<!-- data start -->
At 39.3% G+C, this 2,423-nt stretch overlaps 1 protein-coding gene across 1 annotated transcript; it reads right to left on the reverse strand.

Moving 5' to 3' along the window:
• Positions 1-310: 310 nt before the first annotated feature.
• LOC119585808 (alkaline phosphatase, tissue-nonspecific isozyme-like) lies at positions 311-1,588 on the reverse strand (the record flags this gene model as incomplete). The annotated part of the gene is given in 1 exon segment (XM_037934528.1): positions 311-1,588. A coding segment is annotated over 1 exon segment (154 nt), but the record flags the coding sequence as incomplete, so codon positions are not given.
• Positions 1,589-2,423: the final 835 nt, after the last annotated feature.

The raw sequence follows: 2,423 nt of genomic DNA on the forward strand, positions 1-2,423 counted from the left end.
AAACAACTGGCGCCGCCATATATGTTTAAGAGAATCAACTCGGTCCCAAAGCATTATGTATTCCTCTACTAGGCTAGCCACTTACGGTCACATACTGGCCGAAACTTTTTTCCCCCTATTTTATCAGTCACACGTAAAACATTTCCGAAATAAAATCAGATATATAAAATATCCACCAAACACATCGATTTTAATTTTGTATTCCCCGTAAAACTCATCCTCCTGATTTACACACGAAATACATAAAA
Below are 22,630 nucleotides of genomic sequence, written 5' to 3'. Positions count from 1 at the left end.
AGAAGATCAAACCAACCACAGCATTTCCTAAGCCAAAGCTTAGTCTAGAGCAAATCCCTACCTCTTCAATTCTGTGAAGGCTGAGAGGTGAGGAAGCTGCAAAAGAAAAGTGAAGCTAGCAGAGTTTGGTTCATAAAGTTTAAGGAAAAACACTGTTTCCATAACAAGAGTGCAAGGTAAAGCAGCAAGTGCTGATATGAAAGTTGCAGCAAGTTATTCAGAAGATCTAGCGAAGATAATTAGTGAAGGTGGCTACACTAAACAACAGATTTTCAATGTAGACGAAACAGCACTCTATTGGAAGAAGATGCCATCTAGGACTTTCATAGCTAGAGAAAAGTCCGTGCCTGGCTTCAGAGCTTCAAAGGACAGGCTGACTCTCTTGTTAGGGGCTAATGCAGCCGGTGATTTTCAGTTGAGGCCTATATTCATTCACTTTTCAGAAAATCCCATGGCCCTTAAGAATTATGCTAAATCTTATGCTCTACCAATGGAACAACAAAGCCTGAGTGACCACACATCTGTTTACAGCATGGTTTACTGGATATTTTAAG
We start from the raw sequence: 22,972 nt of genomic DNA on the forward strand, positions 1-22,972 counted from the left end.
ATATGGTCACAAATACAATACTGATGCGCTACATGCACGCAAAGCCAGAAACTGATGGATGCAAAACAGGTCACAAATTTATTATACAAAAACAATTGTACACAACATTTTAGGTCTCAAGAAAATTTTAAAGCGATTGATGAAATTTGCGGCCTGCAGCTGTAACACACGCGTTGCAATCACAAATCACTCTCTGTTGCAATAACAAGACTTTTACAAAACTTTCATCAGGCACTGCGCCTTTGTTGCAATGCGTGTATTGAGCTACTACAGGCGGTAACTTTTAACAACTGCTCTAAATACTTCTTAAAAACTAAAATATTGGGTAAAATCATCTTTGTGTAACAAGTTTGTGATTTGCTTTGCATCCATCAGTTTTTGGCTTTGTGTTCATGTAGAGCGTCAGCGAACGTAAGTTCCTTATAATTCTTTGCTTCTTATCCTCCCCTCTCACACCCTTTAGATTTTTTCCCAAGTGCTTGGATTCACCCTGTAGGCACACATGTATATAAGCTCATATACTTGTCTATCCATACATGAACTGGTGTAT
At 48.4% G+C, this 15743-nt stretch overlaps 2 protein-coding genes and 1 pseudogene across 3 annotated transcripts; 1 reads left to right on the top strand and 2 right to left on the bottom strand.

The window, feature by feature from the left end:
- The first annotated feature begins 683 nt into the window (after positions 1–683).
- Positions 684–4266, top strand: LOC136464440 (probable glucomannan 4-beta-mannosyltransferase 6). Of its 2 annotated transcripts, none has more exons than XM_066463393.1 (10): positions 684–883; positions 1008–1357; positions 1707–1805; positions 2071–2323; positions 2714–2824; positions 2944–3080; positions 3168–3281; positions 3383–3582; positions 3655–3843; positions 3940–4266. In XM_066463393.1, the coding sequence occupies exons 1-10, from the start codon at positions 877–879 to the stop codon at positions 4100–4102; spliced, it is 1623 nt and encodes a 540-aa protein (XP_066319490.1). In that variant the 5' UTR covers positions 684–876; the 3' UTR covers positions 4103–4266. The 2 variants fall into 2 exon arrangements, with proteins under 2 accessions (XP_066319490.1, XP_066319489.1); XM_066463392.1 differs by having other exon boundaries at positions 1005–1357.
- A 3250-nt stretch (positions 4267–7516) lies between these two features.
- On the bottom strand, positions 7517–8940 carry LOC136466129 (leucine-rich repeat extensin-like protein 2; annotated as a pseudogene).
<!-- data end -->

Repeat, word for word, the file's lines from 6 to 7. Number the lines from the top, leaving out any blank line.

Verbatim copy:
The raw sequence follows: 2,423 nt of genomic DNA on the forward strand, positions 1-2,423 counted from the left end.
AAACAACTGGCGCCGCCATATATGTTTAAGAGAATCAACTCGGTCCCAAAGCATTATGTATTCCTCTACTAGGCTAGCCACTTACGGTCACATACTGGCCGAAACTTTTTTCCCCCTATTTTATCAGTCACACGTAAAACATTTCCGAAATAAAATCAGATATATAAAATATCCACCAAACACATCGATTTTAATTTTGTATTCCCCGTAAAACTCATCCTCCTGATTTACACACGAAATACATAAAA